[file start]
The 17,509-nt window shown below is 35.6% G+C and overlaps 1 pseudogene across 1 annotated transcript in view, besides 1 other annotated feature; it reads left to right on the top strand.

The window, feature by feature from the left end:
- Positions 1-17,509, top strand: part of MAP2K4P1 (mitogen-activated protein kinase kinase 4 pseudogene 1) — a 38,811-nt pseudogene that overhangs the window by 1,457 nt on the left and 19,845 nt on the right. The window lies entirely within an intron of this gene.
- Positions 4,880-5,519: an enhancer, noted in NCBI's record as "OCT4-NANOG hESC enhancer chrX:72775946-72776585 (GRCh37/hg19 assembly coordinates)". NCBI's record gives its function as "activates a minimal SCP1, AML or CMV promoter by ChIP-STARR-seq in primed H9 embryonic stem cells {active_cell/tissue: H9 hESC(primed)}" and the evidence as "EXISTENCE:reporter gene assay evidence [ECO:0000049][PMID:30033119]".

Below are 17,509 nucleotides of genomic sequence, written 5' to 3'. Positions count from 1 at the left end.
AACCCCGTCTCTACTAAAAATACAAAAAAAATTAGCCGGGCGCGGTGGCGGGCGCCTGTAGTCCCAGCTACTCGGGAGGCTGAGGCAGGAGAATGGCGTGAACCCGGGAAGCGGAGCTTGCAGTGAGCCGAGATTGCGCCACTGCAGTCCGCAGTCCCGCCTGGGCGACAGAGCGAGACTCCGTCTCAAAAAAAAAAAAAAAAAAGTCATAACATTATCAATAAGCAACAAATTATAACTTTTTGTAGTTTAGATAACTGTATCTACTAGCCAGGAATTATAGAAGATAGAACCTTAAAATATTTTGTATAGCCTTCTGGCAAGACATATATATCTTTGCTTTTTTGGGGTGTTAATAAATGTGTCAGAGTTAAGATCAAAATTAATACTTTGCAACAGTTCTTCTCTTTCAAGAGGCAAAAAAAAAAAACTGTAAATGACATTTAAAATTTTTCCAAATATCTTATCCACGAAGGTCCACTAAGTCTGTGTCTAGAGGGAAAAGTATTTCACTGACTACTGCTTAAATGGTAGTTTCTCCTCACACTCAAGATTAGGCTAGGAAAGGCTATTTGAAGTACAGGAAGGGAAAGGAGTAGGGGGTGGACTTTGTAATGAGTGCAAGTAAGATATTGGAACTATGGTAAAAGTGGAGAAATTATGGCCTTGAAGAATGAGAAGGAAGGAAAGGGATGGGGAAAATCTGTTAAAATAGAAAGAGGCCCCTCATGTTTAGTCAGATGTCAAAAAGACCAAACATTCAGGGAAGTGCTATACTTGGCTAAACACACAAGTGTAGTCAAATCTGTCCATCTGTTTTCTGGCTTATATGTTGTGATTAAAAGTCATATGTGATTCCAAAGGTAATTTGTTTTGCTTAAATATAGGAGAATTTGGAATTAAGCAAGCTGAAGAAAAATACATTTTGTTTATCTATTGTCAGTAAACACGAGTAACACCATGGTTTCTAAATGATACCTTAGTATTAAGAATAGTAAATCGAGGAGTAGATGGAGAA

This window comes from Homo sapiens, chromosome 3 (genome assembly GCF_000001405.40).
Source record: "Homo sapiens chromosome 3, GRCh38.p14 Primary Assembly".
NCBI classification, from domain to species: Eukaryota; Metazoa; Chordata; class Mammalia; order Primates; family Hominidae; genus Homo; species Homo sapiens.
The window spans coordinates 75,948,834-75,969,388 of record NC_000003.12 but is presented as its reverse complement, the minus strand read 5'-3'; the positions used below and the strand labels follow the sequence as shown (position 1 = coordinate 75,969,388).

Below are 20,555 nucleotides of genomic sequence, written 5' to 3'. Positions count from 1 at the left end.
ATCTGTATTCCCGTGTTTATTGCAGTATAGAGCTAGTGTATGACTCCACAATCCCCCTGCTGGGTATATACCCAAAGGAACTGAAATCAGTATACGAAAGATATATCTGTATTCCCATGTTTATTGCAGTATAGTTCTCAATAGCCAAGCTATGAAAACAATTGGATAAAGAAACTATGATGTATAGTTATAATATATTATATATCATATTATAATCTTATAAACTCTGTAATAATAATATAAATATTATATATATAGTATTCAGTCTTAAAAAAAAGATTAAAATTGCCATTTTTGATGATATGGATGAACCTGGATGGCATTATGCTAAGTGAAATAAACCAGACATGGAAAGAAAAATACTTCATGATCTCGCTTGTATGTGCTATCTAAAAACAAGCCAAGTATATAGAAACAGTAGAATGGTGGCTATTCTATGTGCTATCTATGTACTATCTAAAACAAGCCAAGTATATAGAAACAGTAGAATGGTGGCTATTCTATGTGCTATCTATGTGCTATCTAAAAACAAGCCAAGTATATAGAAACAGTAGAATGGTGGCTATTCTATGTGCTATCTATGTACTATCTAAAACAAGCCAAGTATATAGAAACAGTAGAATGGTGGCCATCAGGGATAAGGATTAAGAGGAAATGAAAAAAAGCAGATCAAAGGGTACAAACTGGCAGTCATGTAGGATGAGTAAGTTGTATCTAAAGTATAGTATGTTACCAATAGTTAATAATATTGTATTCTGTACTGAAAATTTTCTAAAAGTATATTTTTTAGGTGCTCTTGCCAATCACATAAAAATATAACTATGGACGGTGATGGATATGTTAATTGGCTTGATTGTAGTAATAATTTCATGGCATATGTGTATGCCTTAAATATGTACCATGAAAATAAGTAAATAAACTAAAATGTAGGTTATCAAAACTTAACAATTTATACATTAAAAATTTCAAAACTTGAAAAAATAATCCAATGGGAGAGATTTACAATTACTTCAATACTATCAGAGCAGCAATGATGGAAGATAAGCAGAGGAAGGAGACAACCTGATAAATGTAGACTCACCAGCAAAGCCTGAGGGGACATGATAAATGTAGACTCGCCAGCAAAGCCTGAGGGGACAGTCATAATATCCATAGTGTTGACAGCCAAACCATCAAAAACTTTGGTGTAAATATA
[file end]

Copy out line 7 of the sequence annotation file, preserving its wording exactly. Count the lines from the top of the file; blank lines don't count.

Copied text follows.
This window comes from Homo sapiens, chromosome 3 (genome assembly GCF_000001405.40).